Madhu was also a part of the last phase of the war, and one of the last battleground areas. Therefore, a religious service there could be one that helps in the national healing and reconciliation process. In particular a service that remembers all the victims of the war could take the reconciliation process a step forwards. The post-war tragedy for Sri Lanka is that each community is inured to the other community’s suffering and trauma. This was pointed out by the Lessons Learnt and Reconciliation Commission appointed by the President, which called on the government to commemorate all Sri Lankans who died in the war, and not only one or the other side. But this has yet to happen. In the absence of a state-driven national healing process each side tends to see the war from the perspective of a tragedy to itself.

The Sinhalese majority under the guidance of the government has been encouraged to remember the war through a victory celebration which identifies those who fell in the war through a military standpoint. This reinforces their feeling that the military control on the ground must continue in order to ensure that war never happens again. As they do not see the other side’s perspective the need for a political solution and for power sharing between the ethnic majority and minority gets downplayed.

On the other hand the Tamil minority recall the last stages of the war and the killings that occurred and mourn the death of their loved ones, and see their victimhood being reinforced by the victory celebrations of the government. They have lost their children, their parents, their relatives, their friends, their neighbours and their schoolmates. Despite their repeated demands from the government to answers as to the whereabouts of those who went missing the government has failed to give them an answer. The government has appointed a variety of bodies to ask them for details of their loved ones, but has not yet provided them with the answers as to what happened. Unable and unwilling to believe that their missing loved ones are dead, the survivors search high and low, go to army camp after army camp and even to police headquarters in Colombo following every lead, seeking some way to reconnect with the lost ones, but in vain.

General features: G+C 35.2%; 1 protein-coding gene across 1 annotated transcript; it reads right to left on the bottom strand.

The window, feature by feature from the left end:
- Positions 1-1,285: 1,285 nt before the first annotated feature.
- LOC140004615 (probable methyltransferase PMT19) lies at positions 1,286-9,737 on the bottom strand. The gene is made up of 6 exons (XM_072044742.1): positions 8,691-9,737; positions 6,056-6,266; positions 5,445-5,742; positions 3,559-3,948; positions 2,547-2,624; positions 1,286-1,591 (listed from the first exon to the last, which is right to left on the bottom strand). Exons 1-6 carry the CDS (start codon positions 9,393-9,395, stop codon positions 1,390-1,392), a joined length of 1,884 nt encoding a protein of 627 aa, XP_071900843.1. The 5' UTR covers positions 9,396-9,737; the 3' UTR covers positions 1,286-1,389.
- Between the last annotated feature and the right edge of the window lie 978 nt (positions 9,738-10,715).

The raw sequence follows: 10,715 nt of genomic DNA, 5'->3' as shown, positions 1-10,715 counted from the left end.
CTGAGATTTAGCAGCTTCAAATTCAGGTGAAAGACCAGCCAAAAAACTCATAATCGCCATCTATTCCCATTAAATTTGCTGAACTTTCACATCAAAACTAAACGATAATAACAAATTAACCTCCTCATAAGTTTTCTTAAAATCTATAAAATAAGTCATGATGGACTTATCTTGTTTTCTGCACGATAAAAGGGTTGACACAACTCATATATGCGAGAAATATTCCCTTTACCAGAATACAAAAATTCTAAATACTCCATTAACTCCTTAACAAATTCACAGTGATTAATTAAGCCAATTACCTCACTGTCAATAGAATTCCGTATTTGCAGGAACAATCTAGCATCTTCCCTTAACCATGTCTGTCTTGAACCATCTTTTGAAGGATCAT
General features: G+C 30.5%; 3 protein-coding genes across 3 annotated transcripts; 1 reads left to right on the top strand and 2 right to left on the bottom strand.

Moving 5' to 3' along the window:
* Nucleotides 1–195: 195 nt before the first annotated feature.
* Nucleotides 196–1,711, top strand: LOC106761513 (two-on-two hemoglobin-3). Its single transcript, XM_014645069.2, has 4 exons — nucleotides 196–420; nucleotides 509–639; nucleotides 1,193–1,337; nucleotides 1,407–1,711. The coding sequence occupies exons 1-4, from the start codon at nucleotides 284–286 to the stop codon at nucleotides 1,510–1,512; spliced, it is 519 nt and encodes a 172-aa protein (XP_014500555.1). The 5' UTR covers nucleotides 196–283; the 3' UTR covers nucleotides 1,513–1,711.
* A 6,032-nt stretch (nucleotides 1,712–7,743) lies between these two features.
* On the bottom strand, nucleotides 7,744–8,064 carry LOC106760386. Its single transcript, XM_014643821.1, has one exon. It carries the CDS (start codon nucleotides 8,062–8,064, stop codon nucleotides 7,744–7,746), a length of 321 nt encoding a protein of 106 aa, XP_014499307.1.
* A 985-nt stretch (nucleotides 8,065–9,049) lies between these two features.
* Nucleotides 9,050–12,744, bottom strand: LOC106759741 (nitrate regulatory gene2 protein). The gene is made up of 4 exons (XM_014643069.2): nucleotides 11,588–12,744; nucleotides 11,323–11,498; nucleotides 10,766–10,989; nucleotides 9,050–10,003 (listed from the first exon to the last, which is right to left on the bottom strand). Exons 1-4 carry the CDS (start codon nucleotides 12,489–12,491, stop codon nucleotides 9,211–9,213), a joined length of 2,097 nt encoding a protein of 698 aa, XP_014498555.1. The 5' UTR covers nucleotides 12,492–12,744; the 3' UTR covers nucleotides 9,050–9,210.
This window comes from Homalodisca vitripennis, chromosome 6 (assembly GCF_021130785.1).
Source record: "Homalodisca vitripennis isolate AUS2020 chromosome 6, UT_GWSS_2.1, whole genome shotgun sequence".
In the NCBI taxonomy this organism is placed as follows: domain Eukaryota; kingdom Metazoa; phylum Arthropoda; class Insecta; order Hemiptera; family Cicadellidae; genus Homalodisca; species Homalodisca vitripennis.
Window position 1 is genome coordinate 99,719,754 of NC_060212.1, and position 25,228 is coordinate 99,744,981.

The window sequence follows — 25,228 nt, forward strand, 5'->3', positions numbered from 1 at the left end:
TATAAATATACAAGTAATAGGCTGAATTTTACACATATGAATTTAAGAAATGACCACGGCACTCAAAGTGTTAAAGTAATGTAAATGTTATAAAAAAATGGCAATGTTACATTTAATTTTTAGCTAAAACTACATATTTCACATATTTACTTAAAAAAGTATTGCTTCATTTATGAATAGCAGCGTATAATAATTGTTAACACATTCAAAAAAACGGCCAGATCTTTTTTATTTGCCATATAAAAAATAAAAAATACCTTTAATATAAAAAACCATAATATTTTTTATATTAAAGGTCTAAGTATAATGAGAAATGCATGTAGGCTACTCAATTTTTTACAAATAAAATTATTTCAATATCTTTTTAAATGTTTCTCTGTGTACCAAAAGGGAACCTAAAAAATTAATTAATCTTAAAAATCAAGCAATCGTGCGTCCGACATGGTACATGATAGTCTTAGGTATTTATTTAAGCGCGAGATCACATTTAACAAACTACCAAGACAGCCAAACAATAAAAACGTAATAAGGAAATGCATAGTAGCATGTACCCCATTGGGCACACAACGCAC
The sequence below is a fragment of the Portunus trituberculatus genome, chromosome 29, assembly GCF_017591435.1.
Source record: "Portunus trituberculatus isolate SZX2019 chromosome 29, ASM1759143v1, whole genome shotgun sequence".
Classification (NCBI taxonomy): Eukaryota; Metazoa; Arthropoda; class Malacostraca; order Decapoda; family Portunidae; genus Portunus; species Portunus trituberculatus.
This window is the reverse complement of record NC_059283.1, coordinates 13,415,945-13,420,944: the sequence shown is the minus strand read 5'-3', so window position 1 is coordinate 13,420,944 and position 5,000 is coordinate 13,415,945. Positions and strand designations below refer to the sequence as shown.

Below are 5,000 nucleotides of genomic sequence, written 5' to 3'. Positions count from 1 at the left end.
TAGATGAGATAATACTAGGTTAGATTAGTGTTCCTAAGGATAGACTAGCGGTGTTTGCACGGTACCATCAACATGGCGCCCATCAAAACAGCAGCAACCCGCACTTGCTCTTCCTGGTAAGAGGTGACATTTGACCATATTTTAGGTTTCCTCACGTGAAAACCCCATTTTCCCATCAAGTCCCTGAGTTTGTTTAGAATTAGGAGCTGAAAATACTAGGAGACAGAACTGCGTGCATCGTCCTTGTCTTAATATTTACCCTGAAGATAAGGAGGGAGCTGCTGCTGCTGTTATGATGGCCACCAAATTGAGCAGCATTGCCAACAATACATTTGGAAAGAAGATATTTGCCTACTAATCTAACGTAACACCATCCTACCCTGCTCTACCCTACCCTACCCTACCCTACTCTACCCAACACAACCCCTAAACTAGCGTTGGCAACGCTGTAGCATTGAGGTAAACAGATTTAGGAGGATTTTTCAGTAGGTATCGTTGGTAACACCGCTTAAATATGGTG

COLLECTIVE REMEMBERING
In order to progress, the communities that were affected the most must carry out collective grieving which will then pave the way for memorialisation. It is important that the people are made to understand that the end of war does not mean victory over a minority community or a particular group of people. Grief will always be at hand for those who have lost their loved ones and have not found out what happened to them. There is no repressive power that can stop people from missing their loved ones and coming out to remember them. The longing of people to find out what happened to their loved ones and the impulse to remember them will always be greater, and more enduring, than the desire of the government to suppress the truth. This is why in countries such as Argentina and Bangladesh, even forty years after the events took place, wrongdoers who denied them have been brought before justice.

The issue of national reconciliation appears to be uppermost in the Holy Father’s hopes regarding Sri Lanka. When the Sri Lankan bishops met with the Pope recently at the Vatican he is reported to have urged the bishops of Sri Lanka to continue their role in working towards reconciliation between the government and the Tamils living in former conflict areas. He said, “After many years of fighting and bloodshed, the war in your country has finally ended … though the war has ended, you rightly note that much work needs to be done to promote reconciliation, to respect the human rights of all the people and to overcome the ethnic tensions that remain.”

More than 20 years ago, in 1984, the Catholic Bishops of Sri Lanka issued a Pastoral Letter that was titled "Towards the rebuilding of the Sri Lankan nation." Many of the prophecies in that letter have come to pass. "In the present conflict both sides are bound to suffer if they resort to violence," said the Bishops. "There can be no satisfactory resolution of the ethnic issue through violence. On the contrary, we are likely to have a festering sore that will plague several generations of Sri Lankans." Although the war is over the polarization within the country has been growing and we are in danger of failing to resolve the root causes of our war and recreating heightened conflict once again. The visit of Holy Father Pope Francis to Sri Lanka offers the possibility of collectively remembering the past and its costs and praying together as citizens of one country to find the way to a just and mutually acceptable political solution that ensures that such a collective tragedy will never occur again.